clock menu more-arrow no yes mobile

Filed under:

So, What Is Lee Jenkins Going to Be Doing for the Clippers?

The franchise has hired the Sports Illustrated feature writer to be a part of its front office, but it’s still unclear exactly how the team intends to use his skills to its benefit

Getty Images/Ringer illustration

A month before the start of the NBA season, the Los Angeles Clippers have decided to make one more addition to their team. In one of the most fascinating and confusing moves of the offseason, the Clippers have hired longtime Sports Illustrated feature writer Lee Jenkins to be their executive director of research and identity.

“Given Lee’s talent, knowledge, and credibility, we hope to blend his approach with our existing evaluation systems and highlight the personalities of our players,” Clippers president of basketball operations Lawrence Frank said in a press release.

OK, where to start? First, the title: Does it feel like the Clippers just rummaged around in a bag of generic executive buzzwords and picked a few at random? Yes. Does this title make it clear what Jenkins will be doing for the organization? No.

Jenkins has earned a profile (no pun intended) as media’s preeminent NBA feature writer by getting access to players’ and coaches’ lives and producing detail-rich stories. He has also served as a vessel for players like LeBron James to deliver their message. In the summer of 2014, when LeBron decided to head back to Cleveland, it was Jenkins who penned the “as-told-to” letter.

“I’m going to try and take what I’ve done for the last 11 years, which is put together profiles of athletes to explain a little bit more about who they are. … I’ve always believed that you can do that for a team … I think it can be a complement,” Jenkins said on a podcast with ESPN’s Adrian Wojnarowski on Tuesday. “What I’m hoping I can help with is a little bit more of the ‘who,’ because I think NBA teams have done an incredible job with the ‘what.’”

The media-to-team pipeline has existed before. Luke Winn, another former Sports Illustrated writer, was hired by the Raptors last year as a “director of prospect strategy.” The Sixers just hired Sean Derenthal, a former editor-in-chief of the NBA draft and analysis site The Stepien, as a scout. David Kahn, a former Wolves executive, started out as a sportswriter covering the Blazers.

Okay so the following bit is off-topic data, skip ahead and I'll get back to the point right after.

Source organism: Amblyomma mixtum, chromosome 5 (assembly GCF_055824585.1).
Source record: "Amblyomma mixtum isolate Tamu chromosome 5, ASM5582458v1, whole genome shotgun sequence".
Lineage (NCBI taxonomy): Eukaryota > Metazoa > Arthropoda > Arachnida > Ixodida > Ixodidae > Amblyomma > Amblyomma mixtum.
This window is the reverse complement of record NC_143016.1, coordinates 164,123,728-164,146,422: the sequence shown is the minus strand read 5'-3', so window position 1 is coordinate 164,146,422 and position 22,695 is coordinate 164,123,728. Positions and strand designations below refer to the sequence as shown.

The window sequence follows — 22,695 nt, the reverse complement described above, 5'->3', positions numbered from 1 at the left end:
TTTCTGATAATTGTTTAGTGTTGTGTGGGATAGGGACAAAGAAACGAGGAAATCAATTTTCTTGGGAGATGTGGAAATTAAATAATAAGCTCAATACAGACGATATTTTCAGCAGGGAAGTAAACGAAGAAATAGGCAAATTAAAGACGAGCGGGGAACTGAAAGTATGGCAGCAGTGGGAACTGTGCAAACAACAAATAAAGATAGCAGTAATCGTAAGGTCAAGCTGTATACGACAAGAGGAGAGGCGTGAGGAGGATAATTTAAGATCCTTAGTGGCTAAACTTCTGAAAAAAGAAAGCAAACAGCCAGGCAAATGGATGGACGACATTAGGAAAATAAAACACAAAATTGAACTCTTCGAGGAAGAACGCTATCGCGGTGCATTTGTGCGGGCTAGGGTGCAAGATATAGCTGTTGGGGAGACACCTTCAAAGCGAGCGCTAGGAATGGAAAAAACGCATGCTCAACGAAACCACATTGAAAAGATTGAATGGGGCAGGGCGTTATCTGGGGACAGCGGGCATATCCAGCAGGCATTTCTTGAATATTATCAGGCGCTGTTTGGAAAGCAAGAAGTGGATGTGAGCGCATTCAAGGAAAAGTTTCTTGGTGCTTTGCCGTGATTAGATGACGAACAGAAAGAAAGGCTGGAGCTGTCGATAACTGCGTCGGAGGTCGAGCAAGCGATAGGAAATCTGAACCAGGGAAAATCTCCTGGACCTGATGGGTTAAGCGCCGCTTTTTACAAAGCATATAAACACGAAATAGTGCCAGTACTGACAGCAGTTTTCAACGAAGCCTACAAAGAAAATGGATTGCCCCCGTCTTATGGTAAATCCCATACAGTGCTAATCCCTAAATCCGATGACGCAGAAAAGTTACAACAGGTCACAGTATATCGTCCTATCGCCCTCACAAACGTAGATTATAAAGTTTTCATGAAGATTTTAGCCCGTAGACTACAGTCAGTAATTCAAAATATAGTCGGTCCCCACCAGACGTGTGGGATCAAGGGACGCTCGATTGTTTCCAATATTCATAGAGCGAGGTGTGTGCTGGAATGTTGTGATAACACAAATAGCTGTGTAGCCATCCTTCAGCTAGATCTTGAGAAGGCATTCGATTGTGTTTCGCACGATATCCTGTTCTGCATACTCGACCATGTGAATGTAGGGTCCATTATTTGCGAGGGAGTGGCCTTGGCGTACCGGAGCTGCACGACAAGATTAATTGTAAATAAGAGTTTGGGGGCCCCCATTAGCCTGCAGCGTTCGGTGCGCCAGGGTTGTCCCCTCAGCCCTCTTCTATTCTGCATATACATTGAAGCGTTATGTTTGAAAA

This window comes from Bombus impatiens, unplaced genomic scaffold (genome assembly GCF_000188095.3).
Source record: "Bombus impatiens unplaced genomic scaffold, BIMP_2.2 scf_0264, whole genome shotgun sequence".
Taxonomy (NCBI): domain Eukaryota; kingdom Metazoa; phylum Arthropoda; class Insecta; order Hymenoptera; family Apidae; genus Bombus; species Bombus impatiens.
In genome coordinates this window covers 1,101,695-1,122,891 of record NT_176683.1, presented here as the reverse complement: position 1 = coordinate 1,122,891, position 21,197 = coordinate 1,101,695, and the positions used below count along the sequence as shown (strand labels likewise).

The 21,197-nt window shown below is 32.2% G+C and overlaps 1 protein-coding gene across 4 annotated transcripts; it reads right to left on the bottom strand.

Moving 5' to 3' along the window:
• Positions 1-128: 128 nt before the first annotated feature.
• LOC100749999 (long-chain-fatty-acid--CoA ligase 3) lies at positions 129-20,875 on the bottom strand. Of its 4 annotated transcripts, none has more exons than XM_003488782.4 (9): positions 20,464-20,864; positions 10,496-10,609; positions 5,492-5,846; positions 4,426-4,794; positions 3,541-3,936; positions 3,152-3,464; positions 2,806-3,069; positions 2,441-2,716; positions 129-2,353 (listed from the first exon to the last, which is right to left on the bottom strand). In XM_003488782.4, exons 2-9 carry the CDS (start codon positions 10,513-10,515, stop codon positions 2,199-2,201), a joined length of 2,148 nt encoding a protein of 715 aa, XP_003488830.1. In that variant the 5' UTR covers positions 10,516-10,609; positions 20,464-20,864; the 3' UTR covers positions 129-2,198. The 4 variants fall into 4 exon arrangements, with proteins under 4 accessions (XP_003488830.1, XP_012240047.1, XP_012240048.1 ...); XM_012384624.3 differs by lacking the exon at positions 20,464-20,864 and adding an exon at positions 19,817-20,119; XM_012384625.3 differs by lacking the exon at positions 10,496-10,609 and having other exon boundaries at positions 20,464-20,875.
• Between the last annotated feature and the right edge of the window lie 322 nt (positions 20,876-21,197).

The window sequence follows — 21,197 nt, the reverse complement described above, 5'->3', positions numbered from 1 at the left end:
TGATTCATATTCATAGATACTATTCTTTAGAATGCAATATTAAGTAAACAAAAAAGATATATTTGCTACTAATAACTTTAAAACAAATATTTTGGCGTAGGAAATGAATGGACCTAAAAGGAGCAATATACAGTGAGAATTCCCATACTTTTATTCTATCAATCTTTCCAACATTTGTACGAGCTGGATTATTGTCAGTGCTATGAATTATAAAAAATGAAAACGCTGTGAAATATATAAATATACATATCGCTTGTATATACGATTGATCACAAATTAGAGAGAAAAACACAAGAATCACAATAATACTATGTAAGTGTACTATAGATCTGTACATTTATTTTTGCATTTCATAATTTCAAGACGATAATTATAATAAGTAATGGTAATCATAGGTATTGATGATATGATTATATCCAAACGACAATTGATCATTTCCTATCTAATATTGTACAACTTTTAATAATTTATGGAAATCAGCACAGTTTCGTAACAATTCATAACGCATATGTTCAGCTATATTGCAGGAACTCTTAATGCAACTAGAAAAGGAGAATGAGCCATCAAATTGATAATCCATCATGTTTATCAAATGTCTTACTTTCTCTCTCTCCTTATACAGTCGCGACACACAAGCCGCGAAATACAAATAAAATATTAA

In a way, it makes sense that Jenkins, someone with relationships all around the league and a keen eye for finding information about players, would be valuable to the Clippers. Los Angeles is heading into a season and offseason that could prove crucial for the franchise as the team tries to nab at least one of the big-name free agents on the horizon. Kawhi Leonard, Klay Thompson, Jimmy Butler, Kevin Durant, and a handful of others will likely hit free agency next summer. Jenkins has written about and interviewed nearly everybody who will be of interest to the Clippers next year.

On the podcast with Woj, Jenkins, who noted he’s not closing the door on going back to writing at some point, said part of the reason for the move was to learn through immersion. As a journalist, he had been able to get close to a subject or situation, but still felt like he never really knew what was going on behind the scenes. Now, he says, he feels like he will.

A few years ago, when I was still a journalism student at USC, Jenkins spoke at one of my classes. After the class, I followed up with a phone call to get his advice. Two of the notes Jenkins gave me that I remembered in particular were that “limited access forces you to see subtle things,” and that stories are more successful when writers get out of their own way. With the Clippers, Jenkins will go behind the scenes even further while his public-facing persona recedes. He’s getting out of his own way and also getting more specific access than he’s ever had before. He just won’t be able to tell us about it anymore.